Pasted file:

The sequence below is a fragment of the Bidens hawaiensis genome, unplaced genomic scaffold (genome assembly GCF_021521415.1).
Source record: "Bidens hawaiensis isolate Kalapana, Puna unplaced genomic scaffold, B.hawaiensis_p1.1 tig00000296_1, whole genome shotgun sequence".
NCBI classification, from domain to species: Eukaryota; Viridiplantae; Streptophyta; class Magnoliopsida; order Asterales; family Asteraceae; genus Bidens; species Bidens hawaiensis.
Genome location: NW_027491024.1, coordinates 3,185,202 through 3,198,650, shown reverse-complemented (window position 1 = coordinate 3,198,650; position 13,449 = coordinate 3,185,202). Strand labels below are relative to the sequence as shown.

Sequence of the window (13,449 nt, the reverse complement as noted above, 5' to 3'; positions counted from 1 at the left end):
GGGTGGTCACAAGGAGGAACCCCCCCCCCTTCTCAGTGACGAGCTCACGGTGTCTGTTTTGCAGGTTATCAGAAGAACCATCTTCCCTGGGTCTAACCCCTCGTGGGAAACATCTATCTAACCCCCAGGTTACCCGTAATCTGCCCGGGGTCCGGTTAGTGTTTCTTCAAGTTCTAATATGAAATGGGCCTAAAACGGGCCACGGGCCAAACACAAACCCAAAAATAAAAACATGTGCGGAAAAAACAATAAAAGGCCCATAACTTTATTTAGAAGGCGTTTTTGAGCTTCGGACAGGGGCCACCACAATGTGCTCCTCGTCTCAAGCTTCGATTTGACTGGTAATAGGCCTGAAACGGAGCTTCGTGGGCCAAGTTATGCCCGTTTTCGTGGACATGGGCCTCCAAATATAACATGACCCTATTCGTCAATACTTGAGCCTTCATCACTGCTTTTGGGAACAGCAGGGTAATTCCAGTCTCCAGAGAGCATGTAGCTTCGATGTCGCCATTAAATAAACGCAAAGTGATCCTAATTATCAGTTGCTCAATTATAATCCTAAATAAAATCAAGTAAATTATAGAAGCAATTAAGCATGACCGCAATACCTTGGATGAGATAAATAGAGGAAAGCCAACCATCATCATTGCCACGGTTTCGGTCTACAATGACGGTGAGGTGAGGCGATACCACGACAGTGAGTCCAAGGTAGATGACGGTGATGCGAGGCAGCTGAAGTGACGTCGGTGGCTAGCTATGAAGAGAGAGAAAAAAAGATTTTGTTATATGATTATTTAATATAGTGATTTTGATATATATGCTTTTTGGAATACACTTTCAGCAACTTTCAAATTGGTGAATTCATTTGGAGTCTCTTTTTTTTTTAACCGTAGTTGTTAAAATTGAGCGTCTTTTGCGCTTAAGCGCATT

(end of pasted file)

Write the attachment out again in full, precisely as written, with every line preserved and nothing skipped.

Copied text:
The sequence below is a fragment of the Bidens hawaiensis genome, unplaced genomic scaffold (genome assembly GCF_021521415.1).
Source record: "Bidens hawaiensis isolate Kalapana, Puna unplaced genomic scaffold, B.hawaiensis_p1.1 tig00000296_1, whole genome shotgun sequence".
NCBI classification, from domain to species: Eukaryota; Viridiplantae; Streptophyta; class Magnoliopsida; order Asterales; family Asteraceae; genus Bidens; species Bidens hawaiensis.
Genome location: NW_027491024.1, coordinates 3,185,202 through 3,198,650, shown reverse-complemented (window position 1 = coordinate 3,198,650; position 13,449 = coordinate 3,185,202). Strand labels below are relative to the sequence as shown.

Sequence of the window (13,449 nt, the reverse complement as noted above, 5' to 3'; positions counted from 1 at the left end):
GGGTGGTCACAAGGAGGAACCCCCCCCCCTTCTCAGTGACGAGCTCACGGTGTCTGTTTTGCAGGTTATCAGAAGAACCATCTTCCCTGGGTCTAACCCCTCGTGGGAAACATCTATCTAACCCCCAGGTTACCCGTAATCTGCCCGGGGTCCGGTTAGTGTTTCTTCAAGTTCTAATATGAAATGGGCCTAAAACGGGCCACGGGCCAAACACAAACCCAAAAATAAAAACATGTGCGGAAAAAACAATAAAAGGCCCATAACTTTATTTAGAAGGCGTTTTTGAGCTTCGGACAGGGGCCACCACAATGTGCTCCTCGTCTCAAGCTTCGATTTGACTGGTAATAGGCCTGAAACGGAGCTTCGTGGGCCAAGTTATGCCCGTTTTCGTGGACATGGGCCTCCAAATATAACATGACCCTATTCGTCAATACTTGAGCCTTCATCACTGCTTTTGGGAACAGCAGGGTAATTCCAGTCTCCAGAGAGCATGTAGCTTCGATGTCGCCATTAAATAAACGCAAAGTGATCCTAATTATCAGTTGCTCAATTATAATCCTAAATAAAATCAAGTAAATTATAGAAGCAATTAAGCATGACCGCAATACCTTGGATGAGATAAATAGAGGAAAGCCAACCATCATCATTGCCACGGTTTCGGTCTACAATGACGGTGAGGTGAGGCGATACCACGACAGTGAGTCCAAGGTAGATGACGGTGATGCGAGGCAGCTGAAGTGACGTCGGTGGCTAGCTATGAAGAGAGAGAAAAAAAGATTTTGTTATATGATTATTTAATATAGTGATTTTGATATATATGCTTTTTGGAATACACTTTCAGCAACTTTCAAATTGGTGAATTCATTTGGAGTCTCTTTTTTTTTTAACCGTAGTTGTTAAAATTGAGCGTCTTTTGCGCTTAAGCGCATT